Dialectology (from Greek διάλεκτος, dialektos, "talk, dialect"; and -λογία, -logia) is the scientific study of linguistic dialect, a sub-field of sociolinguistics. It studies variations in language based primarily on geographic distribution and their associated features. Dialectology treats such topics as divergence of two local dialects from a common ancestor and synchronic variation.

Dialectologists are ultimately concerned with grammatical, lexical and phonological features that correspond to regional areas. Thus they usually deal not only with populations that have lived in certain areas for generations, but also with migrant groups that bring their languages to new areas (see language contact).

Commonly studied concepts in dialectology include the problem of mutual intelligibility in defining languages and dialects; situations of diglossia, where two dialects are used for different functions; dialect continua including a number of partially mutually intelligible dialects; and pluricentrism, where what is essentially a single genetic language exists as two or more standard varieties.

Hans Kurath and William Labov are among the most prominent researchers in this field.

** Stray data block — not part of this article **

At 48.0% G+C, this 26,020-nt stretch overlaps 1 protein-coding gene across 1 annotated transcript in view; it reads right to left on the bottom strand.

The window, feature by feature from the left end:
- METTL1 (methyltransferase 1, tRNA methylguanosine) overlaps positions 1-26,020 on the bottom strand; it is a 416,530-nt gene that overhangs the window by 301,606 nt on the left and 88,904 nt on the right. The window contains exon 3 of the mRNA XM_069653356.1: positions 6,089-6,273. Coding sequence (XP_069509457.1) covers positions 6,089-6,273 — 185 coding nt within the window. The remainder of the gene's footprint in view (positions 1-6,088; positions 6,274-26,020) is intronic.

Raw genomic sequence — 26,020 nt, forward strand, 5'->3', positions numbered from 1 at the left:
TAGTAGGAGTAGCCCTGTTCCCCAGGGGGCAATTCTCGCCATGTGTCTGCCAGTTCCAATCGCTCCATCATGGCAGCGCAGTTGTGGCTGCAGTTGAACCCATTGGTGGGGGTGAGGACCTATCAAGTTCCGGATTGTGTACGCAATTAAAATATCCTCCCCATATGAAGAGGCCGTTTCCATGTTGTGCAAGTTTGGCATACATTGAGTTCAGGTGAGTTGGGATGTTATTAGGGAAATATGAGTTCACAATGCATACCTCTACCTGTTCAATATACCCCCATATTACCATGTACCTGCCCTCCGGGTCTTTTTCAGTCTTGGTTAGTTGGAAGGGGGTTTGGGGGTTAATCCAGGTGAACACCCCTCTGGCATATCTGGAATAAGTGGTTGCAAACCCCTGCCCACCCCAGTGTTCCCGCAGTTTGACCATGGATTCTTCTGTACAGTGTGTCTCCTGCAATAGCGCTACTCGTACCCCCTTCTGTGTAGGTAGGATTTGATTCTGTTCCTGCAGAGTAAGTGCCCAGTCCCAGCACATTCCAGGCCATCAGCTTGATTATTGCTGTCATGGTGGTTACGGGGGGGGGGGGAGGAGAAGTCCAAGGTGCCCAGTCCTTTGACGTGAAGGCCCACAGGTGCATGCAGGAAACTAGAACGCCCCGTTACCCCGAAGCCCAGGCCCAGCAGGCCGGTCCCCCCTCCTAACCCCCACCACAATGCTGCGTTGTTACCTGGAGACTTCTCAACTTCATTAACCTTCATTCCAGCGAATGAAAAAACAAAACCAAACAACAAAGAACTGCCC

One analytical paradigm developed by linguists is known as the abstand and ausbau languages framework. It has proved popular among linguists in Continental Europe, but is not so well known in English-speaking countries, especially among people who are not trained linguists. Although only one of many possible paradigms, it has the advantage of being constructed by trained linguists for the particular purpose of analyzing and categorizing varieties of speech, and has the additional merit of replacing such loaded words as "language" and "dialect" with the German terms of loaded words as "language" and "dialect" with the German terms of ausbau language and abstand language, words that are not (yet) loaded with political, cultural, or emotional connotations.

See also